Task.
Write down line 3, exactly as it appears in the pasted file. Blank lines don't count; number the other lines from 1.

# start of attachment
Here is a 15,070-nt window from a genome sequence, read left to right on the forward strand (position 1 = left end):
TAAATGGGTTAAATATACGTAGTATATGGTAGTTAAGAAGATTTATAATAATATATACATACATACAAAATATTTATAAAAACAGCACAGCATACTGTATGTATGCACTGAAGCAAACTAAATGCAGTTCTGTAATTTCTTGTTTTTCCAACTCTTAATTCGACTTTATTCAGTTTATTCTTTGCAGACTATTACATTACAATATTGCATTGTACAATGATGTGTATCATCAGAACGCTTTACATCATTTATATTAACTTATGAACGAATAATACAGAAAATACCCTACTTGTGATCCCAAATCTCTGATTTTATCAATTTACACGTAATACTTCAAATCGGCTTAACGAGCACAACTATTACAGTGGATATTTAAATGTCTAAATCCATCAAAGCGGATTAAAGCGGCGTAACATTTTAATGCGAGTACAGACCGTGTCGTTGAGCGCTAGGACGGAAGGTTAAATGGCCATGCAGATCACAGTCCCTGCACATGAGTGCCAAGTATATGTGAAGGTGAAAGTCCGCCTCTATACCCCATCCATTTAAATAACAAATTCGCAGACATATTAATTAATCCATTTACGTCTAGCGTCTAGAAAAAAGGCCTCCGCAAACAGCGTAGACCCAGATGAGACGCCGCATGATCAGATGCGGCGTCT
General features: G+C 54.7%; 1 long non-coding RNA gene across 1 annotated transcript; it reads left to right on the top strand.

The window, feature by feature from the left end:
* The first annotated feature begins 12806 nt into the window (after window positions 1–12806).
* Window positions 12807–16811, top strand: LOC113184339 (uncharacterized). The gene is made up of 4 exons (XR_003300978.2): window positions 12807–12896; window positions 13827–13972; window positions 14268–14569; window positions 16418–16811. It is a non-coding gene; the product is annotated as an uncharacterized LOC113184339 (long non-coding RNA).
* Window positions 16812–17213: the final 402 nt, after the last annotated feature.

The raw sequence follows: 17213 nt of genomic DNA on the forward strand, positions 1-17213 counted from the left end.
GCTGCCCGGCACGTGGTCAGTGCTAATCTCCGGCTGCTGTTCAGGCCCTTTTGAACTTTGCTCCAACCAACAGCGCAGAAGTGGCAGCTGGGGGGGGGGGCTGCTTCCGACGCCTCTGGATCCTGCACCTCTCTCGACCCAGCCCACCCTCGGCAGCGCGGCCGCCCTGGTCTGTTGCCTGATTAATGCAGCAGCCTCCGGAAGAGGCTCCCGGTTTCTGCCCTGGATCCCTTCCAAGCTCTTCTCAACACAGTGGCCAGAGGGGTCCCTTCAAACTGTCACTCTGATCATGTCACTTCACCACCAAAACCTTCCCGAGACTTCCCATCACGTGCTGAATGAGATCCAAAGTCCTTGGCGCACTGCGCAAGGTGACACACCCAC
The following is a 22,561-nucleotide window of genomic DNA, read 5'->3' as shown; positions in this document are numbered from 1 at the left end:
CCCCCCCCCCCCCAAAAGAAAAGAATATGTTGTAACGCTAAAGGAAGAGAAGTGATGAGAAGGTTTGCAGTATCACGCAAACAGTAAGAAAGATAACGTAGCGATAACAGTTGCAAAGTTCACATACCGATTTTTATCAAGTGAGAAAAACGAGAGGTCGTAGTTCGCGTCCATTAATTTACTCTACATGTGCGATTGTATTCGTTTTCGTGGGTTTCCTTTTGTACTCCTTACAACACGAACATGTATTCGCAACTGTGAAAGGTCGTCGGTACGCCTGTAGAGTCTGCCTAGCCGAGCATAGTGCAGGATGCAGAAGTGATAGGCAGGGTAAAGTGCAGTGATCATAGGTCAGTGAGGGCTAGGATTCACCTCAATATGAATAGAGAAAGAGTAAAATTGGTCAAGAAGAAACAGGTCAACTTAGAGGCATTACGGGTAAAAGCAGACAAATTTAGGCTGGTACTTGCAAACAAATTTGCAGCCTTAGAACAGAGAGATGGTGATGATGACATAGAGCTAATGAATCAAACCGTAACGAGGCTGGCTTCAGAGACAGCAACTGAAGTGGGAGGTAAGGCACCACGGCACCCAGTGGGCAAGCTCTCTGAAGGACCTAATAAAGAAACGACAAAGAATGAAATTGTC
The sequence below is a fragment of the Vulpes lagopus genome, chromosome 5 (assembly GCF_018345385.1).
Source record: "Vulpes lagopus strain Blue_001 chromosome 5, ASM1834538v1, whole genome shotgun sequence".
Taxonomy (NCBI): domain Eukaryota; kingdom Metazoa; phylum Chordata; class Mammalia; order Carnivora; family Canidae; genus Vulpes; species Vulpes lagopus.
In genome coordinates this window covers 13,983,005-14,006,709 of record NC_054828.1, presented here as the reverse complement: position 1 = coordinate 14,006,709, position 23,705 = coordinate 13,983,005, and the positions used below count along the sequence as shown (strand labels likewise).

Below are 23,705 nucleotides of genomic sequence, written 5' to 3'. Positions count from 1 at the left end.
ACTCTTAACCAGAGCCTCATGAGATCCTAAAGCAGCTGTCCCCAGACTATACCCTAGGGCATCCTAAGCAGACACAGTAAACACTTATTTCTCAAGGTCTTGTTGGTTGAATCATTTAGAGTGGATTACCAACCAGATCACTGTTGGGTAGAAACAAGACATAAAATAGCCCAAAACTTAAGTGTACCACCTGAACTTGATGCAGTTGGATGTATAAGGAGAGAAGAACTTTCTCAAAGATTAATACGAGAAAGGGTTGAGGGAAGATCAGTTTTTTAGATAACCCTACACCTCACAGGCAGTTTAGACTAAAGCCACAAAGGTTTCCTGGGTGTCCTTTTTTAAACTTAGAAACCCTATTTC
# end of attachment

General features: G+C 54.7%; 1 long non-coding RNA gene across 1 annotated transcript; it reads left to right on the top strand.